About 30 years ago, the aftermath of a basketball match taught me two lessons, one about individual leadership and the other about institutionaliing good leadership environments. I was a newly minted lieutenant barely a month into service, posted in Sangrur, then a remote town of Punjab. Our unit had just won a brigade basketball championship, which was followed by enthusiastic celebrations, as such occasions merit. Three of the five members of the winning team were from my platoon and they rushed up to me immediately after the match, requesting an outpass: i.e., a short leave of absence, usually given to soldiers whose homes are nearby. Since it was beyond my authority to grant it, I headed over to my company commander's house for his approval, quite certain that the major would agree. After all, we had just won the brigade championship and it was largely thanks to these three soldiers.
When my commander asked me their names and the reasons for an outpass for each, I narrated what they had told me. Two of them had sick family members and the third a legal dispute. The major stared at me for a few moments and then abruptly denied the request.
I was stunned. Here I was, after rigorous training at the academy, with wide-eyed dreams of 'commanding' a platoon and I couldn't even grant two days of outpass to troops under my very command. As I walked out dejectedly and informed the three soldiers waiting expectantly with their bags packed that their outpass had been denied, I felt powerless, demoralized and humiliated.
Later that evening, I was at the officer's mess when a server informed me that my company commander was on the premises and had called me to the bar. Though I was sulking, it was a summon and I had no option but to go. As soon as I entered, the major told the barman to pour me a drink. Still moping, I mumbled a perfunctory denial. That's when my company commander taught me two valuable lessons, both of which are worth their weight in gold.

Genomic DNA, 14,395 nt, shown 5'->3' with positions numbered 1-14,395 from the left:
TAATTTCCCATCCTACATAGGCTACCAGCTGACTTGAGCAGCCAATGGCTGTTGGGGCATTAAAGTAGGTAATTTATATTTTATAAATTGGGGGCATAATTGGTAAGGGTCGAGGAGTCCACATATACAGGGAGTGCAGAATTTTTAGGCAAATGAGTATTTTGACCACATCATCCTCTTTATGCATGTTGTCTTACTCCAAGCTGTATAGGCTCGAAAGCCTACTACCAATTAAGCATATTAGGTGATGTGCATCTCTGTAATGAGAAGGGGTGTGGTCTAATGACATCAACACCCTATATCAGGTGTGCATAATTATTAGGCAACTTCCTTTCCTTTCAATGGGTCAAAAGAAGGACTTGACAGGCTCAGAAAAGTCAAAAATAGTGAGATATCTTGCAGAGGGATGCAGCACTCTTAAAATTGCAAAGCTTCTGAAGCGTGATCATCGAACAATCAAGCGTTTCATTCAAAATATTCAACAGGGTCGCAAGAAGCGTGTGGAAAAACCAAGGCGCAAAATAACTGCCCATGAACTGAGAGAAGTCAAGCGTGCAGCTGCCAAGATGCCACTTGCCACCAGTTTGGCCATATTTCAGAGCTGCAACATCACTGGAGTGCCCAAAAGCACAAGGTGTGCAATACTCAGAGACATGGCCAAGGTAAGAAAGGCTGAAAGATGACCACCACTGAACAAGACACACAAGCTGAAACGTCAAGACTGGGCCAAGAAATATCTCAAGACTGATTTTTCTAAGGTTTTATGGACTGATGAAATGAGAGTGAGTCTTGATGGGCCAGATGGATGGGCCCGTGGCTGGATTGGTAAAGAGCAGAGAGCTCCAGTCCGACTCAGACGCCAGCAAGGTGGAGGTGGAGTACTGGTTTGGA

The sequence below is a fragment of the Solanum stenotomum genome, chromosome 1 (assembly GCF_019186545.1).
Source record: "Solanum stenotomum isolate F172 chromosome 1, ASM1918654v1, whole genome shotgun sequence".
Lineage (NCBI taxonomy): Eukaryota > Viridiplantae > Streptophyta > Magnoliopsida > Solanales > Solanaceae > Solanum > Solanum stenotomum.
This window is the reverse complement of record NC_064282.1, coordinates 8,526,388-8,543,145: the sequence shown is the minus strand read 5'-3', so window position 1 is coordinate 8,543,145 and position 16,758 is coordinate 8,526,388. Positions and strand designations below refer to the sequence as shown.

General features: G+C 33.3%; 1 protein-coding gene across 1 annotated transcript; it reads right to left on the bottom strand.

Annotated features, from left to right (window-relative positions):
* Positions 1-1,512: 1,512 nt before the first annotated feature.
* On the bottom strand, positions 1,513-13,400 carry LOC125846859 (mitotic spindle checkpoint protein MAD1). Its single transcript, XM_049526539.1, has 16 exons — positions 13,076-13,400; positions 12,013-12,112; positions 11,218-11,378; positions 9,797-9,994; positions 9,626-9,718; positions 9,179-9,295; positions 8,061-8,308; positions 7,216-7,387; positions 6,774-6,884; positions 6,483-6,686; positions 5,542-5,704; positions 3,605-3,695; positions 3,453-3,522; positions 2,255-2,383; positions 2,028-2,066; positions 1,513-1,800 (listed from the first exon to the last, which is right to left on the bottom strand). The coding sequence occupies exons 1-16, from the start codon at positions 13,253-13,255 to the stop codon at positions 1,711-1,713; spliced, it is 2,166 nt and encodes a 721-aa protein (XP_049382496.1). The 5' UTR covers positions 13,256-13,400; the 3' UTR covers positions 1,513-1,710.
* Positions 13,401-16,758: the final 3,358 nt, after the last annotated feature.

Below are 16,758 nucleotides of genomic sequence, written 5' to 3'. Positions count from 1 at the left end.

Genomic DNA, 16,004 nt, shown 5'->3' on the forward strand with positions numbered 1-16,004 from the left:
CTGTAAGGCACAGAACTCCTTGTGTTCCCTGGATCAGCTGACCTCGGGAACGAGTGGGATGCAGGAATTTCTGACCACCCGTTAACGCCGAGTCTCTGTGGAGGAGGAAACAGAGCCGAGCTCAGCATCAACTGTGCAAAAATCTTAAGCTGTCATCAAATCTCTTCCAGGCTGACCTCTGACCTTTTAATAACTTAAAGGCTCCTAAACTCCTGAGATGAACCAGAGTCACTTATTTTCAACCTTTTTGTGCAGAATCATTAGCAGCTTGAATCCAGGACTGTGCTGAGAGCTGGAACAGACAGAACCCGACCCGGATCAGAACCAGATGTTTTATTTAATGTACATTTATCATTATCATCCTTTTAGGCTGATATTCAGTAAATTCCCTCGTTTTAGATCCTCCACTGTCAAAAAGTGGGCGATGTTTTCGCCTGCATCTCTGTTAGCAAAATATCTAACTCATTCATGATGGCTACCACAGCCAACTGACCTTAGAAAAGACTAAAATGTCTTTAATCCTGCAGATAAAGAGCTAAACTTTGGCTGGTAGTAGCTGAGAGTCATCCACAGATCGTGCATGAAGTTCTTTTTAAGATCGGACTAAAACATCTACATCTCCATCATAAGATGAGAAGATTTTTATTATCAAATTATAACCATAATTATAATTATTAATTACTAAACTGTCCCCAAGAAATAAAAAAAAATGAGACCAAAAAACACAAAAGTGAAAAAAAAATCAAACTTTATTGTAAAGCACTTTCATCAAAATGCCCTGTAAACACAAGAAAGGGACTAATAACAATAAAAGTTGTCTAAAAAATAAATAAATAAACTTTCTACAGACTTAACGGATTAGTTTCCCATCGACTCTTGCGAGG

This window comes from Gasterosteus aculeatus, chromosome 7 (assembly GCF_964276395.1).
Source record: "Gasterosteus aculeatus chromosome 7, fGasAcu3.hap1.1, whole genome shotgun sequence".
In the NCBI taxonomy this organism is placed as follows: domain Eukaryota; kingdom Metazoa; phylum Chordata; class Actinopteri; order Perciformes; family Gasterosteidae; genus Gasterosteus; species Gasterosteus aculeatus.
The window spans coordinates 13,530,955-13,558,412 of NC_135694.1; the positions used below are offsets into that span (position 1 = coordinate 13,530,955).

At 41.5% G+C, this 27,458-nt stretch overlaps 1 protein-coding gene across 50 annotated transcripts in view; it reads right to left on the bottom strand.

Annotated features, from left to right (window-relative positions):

He said, “The bar is a haloed place, where any junior officer can speak his mind to his senior, as if he was drunk, even if he is a teetotaller.” “Only three things can happen,” he continued, “either I will convince you that I was right, or you will convince me that you were right. Or the third possibility, that both of us will disagree, but because the buck stops at me, it is my prerogative to pull rank on the decision. However, this drink will be on me! So that when we walk out from this bar, we bury our differences behind us. Your dissent will be noted, but you will put your hundred percent behind my decision.”
He then proceeded to tell me that all the three soldiers who had asked for an outpass were in fact first cousins who wanted to attend the marriage of yet another distant cousin in their village. Had they managed to wangle the outpass based on their fibs, I would have been the laughing stock of the battalion. I would have been seen as a rookie taken for a ride by his troops. He added the second lesson wryly: “Better do your job and get to know your troops before becoming a rebel without a cause.”
While I am not advocating a bar, corporate cultures also need rituals and haloed spaces where juniors can disagree with seniors, advocate outlandish ideas and challenge status quo without fear of adverse consequences. Large process-driven organisations have many spaces for conferring, discussions, debates and intense competition, but almost no channels to defuse toxic situations, enable camaraderie or allow a sense of humour. It is a paradox that organizations create outcome- oriented metrics to pit their leaders, regions and functions against one another in fratricidal rivalry, and yet expect them to collaborate. Perhaps this is the result of an education system that teaches students to be hypercompetitive throughout their schooling and then expects them to cooperate at the end of it.
In a world that requires creativity and constant innovation to retain a competitive edge, building institutions and creating rituals of psychological security is not a 'nice to have' luxury. Instead, it is an essential practice to leverage the full potential of an employee's intellectual and emotional engagement. This is especially true in a multi-generational work environment, where even subtle hints of intimidation can wilt ingenuity.
Leaders will therefore need to shift from an authoritative style that relies purely on positional seniority to a 'gardener' style of leadership, where the job description is understood as including the role of a garden nurturer, responsible for ensuring adequate nutrition, sunlight, and, most importantly, distance between each plant, so that one plant's growth does not stunt another's and each grows to its own individual potential. And this not only requires leaders to know each of their team members closely, but also needs some self-effacing humility, a sense of humour and vulnerability, and an ability to create rituals that defuse toxicity and foster camaraderie.
The author is Founding CEO of the National Intelligence Grid